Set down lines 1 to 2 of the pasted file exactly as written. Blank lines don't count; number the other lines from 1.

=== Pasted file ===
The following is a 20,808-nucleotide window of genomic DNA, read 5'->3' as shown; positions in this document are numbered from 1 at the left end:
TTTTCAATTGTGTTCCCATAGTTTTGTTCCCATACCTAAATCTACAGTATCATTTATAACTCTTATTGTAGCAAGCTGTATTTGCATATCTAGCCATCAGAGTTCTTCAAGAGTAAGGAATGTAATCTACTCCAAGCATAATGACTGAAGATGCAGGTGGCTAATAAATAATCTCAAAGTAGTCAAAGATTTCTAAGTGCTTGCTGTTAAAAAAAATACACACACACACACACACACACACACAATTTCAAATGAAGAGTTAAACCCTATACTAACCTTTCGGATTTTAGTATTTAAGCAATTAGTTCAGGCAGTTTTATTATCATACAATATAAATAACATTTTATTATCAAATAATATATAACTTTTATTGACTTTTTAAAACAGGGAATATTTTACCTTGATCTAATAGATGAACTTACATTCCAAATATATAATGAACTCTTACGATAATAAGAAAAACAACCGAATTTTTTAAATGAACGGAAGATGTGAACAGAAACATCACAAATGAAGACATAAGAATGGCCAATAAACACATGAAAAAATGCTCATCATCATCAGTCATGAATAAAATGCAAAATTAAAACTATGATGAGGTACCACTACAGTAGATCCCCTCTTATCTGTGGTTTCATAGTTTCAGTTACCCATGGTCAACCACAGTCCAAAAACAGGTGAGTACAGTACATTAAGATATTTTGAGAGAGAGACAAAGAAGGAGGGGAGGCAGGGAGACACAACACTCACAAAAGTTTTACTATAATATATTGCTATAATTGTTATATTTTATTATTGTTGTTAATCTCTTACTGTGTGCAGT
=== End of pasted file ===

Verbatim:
The following is a 20,808-nucleotide window of genomic DNA, read 5'->3' as shown; positions in this document are numbered from 1 at the left end:
TTTTCAATTGTGTTCCCATAGTTTTGTTCCCATACCTAAATCTACAGTATCATTTATAACTCTTATTGTAGCAAGCTGTATTTGCATATCTAGCCATCAGAGTTCTTCAAGAGTAAGGAATGTAATCTACTCCAAGCATAATGACTGAAGATGCAGGTGGCTAATAAATAATCTCAAAGTAGTCAAAGATTTCTAAGTGCTTGCTGTTAAAAAAAATACACACACACACACACACACACACACAATTTCAAATGAAGAGTTAAACCCTATACTAACCTTTCGGATTTTAGTATTTAAGCAATTAGTTCAGGCAGTTTTATTATCATACAATATAAATAACATTTTATTATCAAATAATATATAACTTTTATTGACTTTTTAAAACAGGGAATATTTTACCTTGATCTAATAGATGAACTTACATTCCAAATATATAATGAACTCTTACGATAATAAGAAAAACAACCGAATTTTTTAAATGAACGGAAGATGTGAACAGAAACATCACAAATGAAGACATAAGAATGGCCAATAAACACATGAAAAAATGCTCATCATCATCAGTCATGAATAAAATGCAAAATTAAAACTATGATGAGGTACCACTACAGTAGATCCCCTCTTATCTGTGGTTTCATAGTTTCAGTTACCCATGGTCAACCACAGTCCAAAAACAGGTGAGTACAGTACATTAAGATATTTTGAGAGAGAGACAAAGAAGGAGGGGAGGCAGGGAGACACAACACTCACAAAAGTTTTACTATAATATATTGCTATAATTGTTATATTTTATTATTGTTGTTAATCTCTTACTGTGTGCAGT